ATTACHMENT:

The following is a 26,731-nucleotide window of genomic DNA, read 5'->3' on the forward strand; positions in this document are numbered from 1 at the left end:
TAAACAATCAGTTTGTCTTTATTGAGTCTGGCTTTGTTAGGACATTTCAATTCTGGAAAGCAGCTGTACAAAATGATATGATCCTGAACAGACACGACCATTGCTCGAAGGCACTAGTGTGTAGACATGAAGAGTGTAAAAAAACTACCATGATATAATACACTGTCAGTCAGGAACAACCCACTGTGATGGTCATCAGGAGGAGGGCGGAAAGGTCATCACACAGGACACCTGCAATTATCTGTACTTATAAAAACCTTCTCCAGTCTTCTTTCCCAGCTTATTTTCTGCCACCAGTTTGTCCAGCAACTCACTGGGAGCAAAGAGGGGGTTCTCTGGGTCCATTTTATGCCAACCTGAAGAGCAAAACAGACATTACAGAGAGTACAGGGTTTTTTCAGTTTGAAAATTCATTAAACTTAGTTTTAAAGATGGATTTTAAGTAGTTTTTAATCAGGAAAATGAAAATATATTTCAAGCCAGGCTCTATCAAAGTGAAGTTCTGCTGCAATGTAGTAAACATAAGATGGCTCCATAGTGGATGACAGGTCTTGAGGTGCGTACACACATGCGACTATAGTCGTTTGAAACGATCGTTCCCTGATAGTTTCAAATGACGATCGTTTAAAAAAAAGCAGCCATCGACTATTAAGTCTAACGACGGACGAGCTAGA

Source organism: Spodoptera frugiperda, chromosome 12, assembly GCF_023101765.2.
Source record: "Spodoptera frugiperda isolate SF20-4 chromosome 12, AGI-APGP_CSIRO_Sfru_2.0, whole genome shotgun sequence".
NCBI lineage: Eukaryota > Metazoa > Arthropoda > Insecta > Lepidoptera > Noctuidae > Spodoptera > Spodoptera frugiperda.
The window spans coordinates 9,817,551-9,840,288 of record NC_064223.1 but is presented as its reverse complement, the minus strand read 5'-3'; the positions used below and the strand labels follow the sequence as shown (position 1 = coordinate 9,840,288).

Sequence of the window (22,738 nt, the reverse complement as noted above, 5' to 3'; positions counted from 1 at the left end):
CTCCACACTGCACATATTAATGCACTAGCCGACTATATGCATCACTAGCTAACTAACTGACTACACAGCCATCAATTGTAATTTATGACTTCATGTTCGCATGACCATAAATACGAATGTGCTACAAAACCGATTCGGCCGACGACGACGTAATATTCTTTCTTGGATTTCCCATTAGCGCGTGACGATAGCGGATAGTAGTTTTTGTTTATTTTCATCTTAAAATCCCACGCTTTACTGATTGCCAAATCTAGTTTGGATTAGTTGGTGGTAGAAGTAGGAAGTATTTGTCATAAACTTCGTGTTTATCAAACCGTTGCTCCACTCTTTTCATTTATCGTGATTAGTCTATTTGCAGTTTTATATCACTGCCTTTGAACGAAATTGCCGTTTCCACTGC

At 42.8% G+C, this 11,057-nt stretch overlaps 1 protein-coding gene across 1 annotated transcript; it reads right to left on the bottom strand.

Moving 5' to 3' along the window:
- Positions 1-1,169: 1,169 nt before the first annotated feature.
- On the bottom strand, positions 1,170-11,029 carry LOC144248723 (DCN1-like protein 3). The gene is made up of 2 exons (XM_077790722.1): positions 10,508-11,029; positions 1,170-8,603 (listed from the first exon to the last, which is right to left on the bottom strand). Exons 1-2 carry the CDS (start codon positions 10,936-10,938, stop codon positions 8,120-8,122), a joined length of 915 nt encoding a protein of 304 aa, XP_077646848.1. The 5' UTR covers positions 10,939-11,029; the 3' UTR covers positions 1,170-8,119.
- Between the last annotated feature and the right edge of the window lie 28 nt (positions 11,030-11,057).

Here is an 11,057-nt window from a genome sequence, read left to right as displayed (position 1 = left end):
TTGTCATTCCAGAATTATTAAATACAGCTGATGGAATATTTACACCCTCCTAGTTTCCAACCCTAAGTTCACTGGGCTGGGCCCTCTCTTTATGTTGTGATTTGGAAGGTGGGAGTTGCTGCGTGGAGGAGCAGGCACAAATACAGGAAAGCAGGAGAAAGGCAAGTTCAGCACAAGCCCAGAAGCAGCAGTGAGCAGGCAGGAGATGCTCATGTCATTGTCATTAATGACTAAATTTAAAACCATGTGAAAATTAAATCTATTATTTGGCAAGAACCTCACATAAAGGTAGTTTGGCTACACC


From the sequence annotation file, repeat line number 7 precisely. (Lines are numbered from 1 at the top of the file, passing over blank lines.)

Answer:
Sequence of the window (22,738 nt, the reverse complement as noted above, 5' to 3'; positions counted from 1 at the left end):